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Wonderful. Caught my eye immediately because I have been looking for something to put over a kitchen counter currently lit (poorly) by a ceiling fluorescent. The lamp shades you showcase here would be perfect for that and your emphasis on a High-CRI LED led me to look for others that are not quite so $$$$. On the subject of wiring, yes, an electrician would cringe and a code inspector probably tell you to pull it down, but your use of hi-temp wire was correct. Did you consider silicon insulated wire? It is flexible, 200C temperature-resistant and has a 300Vac dielectric rating. It comes in assorted gauges -- the 24AWG is rated at 5A.About half way through reading this I thought "why not re-purpose some cymbals??". I could do a pair of hi-hat cymbals and maybe a smaller crash to cover the length of the counter. Well done. (The thing I like most about Instructables is that it's such a great source of ideas, inspiration and jumping off points.)
What kind of cases are you using? I've never seen ones like that.
I like that you note what didn't work as well as what did work. I'm going to try to follow your lead and try this with a more "generic" HM-10 (CC2541 chip) connected to an Arduino nano clone. I failed to do my homework and first bought the HC-06 module but discovered that iOS devices cannot see it. As with all things from China, the trouble is in finding the documentation. Thanks for the great Ible. I wish more were as complete as this.
Turn your CC2541 based HM-10 Bluetooth Smart Module into an iBeacon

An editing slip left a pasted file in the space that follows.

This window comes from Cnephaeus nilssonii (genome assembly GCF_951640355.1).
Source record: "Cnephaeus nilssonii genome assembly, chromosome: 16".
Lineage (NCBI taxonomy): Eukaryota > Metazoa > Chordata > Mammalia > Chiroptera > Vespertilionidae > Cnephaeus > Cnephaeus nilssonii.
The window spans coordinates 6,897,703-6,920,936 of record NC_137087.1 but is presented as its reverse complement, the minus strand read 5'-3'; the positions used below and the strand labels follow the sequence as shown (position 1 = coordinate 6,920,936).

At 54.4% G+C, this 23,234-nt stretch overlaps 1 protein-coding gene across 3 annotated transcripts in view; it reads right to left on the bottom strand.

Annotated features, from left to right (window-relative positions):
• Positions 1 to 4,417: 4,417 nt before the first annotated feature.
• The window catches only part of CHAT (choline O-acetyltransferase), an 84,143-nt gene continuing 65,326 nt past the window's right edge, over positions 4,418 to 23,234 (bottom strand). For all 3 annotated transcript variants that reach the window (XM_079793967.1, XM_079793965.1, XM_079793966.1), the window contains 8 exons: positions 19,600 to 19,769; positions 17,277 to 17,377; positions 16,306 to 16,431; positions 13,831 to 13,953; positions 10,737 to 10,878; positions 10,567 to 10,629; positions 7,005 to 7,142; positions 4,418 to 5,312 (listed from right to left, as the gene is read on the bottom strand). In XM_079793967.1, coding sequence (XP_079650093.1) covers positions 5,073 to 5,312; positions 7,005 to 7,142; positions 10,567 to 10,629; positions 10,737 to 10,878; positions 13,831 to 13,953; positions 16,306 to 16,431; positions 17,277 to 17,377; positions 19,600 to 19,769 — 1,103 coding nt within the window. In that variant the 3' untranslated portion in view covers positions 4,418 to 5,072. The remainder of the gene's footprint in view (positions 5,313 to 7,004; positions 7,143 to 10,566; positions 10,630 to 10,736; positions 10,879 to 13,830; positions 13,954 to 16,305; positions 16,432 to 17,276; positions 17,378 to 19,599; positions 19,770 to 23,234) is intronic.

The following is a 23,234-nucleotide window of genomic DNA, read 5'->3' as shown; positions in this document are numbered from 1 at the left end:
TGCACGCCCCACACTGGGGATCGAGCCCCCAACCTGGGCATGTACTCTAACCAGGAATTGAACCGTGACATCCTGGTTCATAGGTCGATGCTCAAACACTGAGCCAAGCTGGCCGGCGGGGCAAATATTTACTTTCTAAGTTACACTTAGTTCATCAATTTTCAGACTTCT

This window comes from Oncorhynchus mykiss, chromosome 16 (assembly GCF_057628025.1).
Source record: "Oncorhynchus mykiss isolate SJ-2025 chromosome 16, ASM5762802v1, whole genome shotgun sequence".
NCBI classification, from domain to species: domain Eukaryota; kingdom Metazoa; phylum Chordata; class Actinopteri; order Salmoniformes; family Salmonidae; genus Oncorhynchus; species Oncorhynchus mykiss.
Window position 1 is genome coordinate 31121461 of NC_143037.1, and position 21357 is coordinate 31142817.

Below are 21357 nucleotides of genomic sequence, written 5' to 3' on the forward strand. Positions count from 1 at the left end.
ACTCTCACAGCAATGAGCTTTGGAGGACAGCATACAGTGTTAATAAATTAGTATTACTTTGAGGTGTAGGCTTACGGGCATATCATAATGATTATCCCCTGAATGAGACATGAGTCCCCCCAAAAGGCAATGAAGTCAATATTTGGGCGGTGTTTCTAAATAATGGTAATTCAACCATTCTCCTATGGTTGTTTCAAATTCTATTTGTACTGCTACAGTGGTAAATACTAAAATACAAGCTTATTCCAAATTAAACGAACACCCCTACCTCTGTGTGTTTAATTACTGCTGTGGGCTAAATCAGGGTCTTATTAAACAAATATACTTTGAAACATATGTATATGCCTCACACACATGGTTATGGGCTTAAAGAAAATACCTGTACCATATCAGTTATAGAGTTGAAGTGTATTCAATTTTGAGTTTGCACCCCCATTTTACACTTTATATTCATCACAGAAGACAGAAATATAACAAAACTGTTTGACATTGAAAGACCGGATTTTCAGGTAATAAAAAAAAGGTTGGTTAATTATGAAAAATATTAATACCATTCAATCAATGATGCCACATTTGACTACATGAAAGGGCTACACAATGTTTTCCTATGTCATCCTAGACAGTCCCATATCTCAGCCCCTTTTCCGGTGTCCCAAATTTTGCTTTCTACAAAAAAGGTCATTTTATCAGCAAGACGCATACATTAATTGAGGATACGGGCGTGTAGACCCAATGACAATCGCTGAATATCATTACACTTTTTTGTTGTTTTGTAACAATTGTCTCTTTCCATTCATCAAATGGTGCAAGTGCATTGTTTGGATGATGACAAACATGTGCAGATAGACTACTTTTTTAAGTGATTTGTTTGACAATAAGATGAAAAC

Hey Naevus: I really like your version of the project, even reading it through google translate. There are parts that are perfectly clear and parts that are very, very funny (not your fault of course). I'm going to see what I can learn from your version. I agree that putting a Nano and an ESP together is overkill considering that the ESP is much more powerful. But maybe it made the project easier?
I bought an ex-ambulance VW bus in Germany in about 1986, converted it to a camper and drove it all over norther Europe for several years before returning to the States. We had to remove the divider between the cab and cargo area (and add seat belt mounting points per German law). The kitchen was built to be removable so we could use it on a daily basis. It was very simple and compact and slept two adults and three small children more-or-less comfortably. Didn't have enough insulation for camping in Norway though...
I did enjoy this and I think your breakdown of the types of strips and pixels is both useful and concise.
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